Luxembourg

National Coordinator: Demosthenes Dimitrakoulakos

Dimitrakoulakos Photo

Demosthenes Dimitrakoulakos is the National Coordinator of Music Education for Luxembourg for the European Association of Music in Schools and is the Academic Leader of the Arts at the International School of Luxembourg (ISL), where he supervises pedagogy and curriculum design for music, visual arts, theater and film. Demosthenes teaches the following programs at ISL: Associated Board of the Royal Schools of Music (ABRSM), the International General Certificate of Secondary Education (IGCSE), and the International Baccalaureate (IB), covering a holistic approach to music education through music theory, composition, music research and performance. Demosthenes has been a consultant for the development of the IB Music Curriculum and is a former IB Music Diploma Examiner. In addition, Demosthenes works as a music editor for Editions BIM International Music Publishing and is a member of the Advisory Board for the International Society for Research and Promotion of Wind Music. Prior to moving to Luxembourg, Demosthenes was a trombonist with the US Army Band in Germany, and he has guest conducted ensembles in North America, Europe, and Asia. Dr. Demosthenes Dimitrakoulakos holds degrees in music education and performance from the University of Luxembourg, Boston University, Indiana University (Bloomington), and the Oberlin College-Conservatory.

Music in Schools

Music education in the Grand Duchy of Luxembourg is ruled by the Act of April 28, 1998, in particular addressing the harmonization of music education at the community level, and by several grand-ducal rules taken in accordance with the act. According to this act, music education in the Grand Duchy of Luxembourg has three objectives:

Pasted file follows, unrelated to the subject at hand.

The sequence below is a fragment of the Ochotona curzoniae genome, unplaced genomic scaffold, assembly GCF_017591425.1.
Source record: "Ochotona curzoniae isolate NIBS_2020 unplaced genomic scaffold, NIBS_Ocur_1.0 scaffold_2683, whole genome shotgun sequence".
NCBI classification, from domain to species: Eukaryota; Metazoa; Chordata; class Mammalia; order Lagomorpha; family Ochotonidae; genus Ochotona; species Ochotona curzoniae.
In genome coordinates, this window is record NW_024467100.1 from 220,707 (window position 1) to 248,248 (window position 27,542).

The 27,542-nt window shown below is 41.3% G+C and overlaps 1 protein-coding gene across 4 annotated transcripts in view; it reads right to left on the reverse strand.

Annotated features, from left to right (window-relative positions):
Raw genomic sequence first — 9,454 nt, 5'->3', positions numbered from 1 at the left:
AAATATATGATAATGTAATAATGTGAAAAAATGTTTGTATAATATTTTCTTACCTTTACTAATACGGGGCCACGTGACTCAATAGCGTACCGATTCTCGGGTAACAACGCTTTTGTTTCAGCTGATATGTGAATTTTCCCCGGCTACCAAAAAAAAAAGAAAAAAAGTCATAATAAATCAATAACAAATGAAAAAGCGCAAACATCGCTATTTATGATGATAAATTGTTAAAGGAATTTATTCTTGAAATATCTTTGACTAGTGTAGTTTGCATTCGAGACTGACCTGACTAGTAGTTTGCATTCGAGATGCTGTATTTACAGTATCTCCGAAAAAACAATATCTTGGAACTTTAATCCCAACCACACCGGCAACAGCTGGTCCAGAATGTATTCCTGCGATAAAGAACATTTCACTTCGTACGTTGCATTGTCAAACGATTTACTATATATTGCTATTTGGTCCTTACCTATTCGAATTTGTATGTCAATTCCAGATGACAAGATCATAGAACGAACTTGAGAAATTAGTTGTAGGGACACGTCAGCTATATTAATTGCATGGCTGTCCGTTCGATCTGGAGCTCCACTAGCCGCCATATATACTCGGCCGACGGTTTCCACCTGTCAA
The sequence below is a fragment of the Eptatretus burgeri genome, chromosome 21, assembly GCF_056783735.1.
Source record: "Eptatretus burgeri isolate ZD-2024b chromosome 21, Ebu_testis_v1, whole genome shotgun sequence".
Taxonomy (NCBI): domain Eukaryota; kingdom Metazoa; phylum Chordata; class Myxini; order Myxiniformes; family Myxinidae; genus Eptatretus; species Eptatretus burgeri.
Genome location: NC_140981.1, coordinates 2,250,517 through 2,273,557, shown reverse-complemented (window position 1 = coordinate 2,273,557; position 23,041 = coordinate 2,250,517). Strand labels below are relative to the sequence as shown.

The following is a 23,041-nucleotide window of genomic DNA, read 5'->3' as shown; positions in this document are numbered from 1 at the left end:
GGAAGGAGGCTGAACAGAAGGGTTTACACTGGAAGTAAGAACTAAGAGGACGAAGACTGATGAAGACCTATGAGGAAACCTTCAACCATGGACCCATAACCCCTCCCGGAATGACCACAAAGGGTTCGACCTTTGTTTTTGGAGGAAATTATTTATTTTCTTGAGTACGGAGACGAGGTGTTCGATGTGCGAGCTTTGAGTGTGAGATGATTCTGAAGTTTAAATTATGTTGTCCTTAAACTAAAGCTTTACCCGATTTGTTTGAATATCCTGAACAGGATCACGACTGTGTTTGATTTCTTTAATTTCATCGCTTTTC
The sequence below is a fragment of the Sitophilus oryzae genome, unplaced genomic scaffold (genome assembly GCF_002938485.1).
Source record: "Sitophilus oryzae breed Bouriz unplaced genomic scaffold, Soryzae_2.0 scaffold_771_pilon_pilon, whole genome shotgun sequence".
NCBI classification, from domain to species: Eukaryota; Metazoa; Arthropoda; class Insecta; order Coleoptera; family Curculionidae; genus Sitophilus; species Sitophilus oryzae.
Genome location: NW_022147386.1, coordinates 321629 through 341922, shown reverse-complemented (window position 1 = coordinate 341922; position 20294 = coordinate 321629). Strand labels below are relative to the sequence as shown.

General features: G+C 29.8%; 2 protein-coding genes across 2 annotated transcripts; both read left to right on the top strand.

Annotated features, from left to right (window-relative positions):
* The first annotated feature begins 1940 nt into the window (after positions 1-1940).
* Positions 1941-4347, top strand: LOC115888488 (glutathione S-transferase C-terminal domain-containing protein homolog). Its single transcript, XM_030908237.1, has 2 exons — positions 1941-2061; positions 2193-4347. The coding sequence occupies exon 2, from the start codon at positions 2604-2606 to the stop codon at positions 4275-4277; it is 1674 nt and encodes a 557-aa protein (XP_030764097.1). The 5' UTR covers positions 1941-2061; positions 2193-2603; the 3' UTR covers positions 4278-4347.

• To arouse, develop and cultivate among young people the knowledge of music allowing them to participate in a musical life;
  • To offer young people a training specialized in the various musical disciplines, allowing them to make in-depth musical studies at higher/university level;
  • To offer adults training and improvement courses.

Musical teaching is organized by the community, though subjected to the supervision of the Minister of Culture regarding the educational and cultural aspects, and by the Minister of the Interior for the administrative and financial aspects. Each specialized teaching includes, theoretically, the four following levels:

1           The first level, ended by a First Grade Diploma; (diplôme du 1er cycle);

2           The lower level, ended by the Lower Level Diploma (1re mention);

3a         The medium level ended by an Average Level Diploma (diplôme de la division moyenne);

3b         The specialized medium level, ended by a First Prize (diplôme du 1er prix);

4           The higher level, ended by a First Superior Degree (diplôme supérieur).

The First Prize Diploma mentioned corresponds to the secondary level recognized by the State. The First Superior Degree is considered equivalent to a first year of higher studies. The examination to obtain the Higher Diploma is carried out in conservatoires at the national level.

Music education is given:

  • In conservatoires, ensuring education in all levels mentioned above (1-4). Moreover, conservatoires have to teach drama and dance;
  • In music schools, ensuring music education at the lower and medium levels (levels 1, 2, 3a). Moreover, they can ensure, under conditions to be defined by grand-ducal regulations, training in the specialized medium level (3b);
  • Through courses ensuring music education at the lower levels (1, 2).

The denominations of ‘Conservatoire’, ‘Music School’ and ‘Music Course’ are reserved for the institutions matching the criteria required for each above mentioned category.

Overview of the Pre-College Music Education System

Higher level music education in Luxembourg is provided through three conservatoires. However, these institutes do not provide a full higher music education programme and are therefore not possible to award Bachelor or Master degrees. Conservatoires have a two-year higher education curriculum, which equals one year of a Bachelor education. Most students continue their education abroad.